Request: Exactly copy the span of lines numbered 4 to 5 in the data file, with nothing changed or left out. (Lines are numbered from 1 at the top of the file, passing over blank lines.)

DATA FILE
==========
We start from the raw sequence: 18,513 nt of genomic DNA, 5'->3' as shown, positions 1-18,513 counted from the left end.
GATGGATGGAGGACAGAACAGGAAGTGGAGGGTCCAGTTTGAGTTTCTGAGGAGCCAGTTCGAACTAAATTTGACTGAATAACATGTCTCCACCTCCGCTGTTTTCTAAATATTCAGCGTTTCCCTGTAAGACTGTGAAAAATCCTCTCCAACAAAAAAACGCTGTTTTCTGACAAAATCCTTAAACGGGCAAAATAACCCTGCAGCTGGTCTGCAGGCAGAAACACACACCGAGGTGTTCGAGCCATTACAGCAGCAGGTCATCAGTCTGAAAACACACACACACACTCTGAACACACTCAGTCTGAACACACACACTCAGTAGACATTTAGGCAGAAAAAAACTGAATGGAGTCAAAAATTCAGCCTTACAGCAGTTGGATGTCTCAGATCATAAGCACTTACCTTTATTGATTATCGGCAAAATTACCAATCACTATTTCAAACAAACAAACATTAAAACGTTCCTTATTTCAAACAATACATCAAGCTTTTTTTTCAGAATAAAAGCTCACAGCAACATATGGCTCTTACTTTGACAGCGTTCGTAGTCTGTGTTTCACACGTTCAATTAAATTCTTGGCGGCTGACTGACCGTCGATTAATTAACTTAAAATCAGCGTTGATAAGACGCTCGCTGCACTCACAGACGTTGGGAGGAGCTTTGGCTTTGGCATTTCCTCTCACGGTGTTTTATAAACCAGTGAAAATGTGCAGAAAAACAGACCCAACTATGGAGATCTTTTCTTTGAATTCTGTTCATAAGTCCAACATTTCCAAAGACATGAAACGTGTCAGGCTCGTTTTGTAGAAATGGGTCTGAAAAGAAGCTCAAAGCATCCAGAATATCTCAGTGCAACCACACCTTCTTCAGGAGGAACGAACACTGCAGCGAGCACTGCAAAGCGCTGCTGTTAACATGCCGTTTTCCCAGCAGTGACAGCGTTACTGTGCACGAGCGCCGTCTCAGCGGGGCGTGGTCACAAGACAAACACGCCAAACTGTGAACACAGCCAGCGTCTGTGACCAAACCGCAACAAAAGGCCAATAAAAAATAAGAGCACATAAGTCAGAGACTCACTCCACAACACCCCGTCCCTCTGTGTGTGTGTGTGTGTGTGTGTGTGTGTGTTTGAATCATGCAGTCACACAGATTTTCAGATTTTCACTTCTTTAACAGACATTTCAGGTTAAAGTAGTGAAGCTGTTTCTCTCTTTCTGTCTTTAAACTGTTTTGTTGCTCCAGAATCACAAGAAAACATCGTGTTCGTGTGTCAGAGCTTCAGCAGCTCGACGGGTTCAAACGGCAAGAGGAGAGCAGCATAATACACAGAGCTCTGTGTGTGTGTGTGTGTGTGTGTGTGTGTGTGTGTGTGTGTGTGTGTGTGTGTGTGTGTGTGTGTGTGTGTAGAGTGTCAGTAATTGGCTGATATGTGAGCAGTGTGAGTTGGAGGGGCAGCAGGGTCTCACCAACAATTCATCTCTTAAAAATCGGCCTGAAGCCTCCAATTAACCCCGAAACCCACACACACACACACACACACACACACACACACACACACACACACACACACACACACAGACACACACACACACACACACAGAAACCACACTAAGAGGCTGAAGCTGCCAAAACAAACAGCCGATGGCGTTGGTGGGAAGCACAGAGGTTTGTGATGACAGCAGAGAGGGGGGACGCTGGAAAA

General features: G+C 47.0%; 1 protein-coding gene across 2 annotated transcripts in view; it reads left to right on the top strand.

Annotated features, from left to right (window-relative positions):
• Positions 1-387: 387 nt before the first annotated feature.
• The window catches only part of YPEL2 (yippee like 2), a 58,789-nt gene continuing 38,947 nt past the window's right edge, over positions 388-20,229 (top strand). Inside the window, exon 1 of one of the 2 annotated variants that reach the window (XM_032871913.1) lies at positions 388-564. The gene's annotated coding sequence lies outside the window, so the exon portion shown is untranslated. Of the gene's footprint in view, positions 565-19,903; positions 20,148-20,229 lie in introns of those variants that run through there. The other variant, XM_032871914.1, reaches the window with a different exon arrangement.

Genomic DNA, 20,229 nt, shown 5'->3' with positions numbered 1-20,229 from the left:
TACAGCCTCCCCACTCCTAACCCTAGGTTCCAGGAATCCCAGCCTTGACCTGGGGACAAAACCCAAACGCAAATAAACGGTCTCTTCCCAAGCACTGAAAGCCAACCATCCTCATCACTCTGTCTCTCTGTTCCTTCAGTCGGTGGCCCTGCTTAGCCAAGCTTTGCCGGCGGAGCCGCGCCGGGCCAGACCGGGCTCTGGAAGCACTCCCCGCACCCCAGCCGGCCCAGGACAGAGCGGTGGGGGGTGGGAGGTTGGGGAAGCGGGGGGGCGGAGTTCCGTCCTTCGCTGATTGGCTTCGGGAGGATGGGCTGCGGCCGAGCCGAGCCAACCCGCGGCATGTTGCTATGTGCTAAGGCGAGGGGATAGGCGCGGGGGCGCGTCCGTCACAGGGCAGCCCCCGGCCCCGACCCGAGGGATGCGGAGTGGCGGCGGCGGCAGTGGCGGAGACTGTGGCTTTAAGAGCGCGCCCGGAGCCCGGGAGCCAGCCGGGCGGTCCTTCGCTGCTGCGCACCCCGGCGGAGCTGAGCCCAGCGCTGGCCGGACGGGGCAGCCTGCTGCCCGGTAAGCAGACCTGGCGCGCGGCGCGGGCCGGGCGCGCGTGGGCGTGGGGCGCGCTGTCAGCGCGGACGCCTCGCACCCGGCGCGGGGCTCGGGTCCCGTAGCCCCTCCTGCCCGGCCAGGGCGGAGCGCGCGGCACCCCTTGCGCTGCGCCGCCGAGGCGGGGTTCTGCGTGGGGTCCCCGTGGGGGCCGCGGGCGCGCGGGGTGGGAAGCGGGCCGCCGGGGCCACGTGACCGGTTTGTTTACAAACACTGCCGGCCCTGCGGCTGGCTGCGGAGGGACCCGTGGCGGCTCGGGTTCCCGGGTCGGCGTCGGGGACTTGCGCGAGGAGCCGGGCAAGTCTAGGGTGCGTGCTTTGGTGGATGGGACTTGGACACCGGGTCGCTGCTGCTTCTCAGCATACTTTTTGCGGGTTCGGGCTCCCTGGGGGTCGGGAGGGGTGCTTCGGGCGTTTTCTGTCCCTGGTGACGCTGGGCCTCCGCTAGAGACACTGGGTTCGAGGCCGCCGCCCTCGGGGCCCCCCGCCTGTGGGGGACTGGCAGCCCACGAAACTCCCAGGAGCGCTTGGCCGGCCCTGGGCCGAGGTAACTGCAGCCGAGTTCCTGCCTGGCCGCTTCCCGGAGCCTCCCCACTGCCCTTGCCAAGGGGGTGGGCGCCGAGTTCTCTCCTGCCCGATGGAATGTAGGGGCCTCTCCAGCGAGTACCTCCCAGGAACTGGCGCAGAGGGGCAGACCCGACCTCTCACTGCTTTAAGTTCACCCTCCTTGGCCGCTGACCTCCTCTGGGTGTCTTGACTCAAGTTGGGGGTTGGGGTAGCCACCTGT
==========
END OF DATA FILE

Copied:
Annotated features, from left to right (window-relative positions):
• Positions 1-387: 387 nt before the first annotated feature.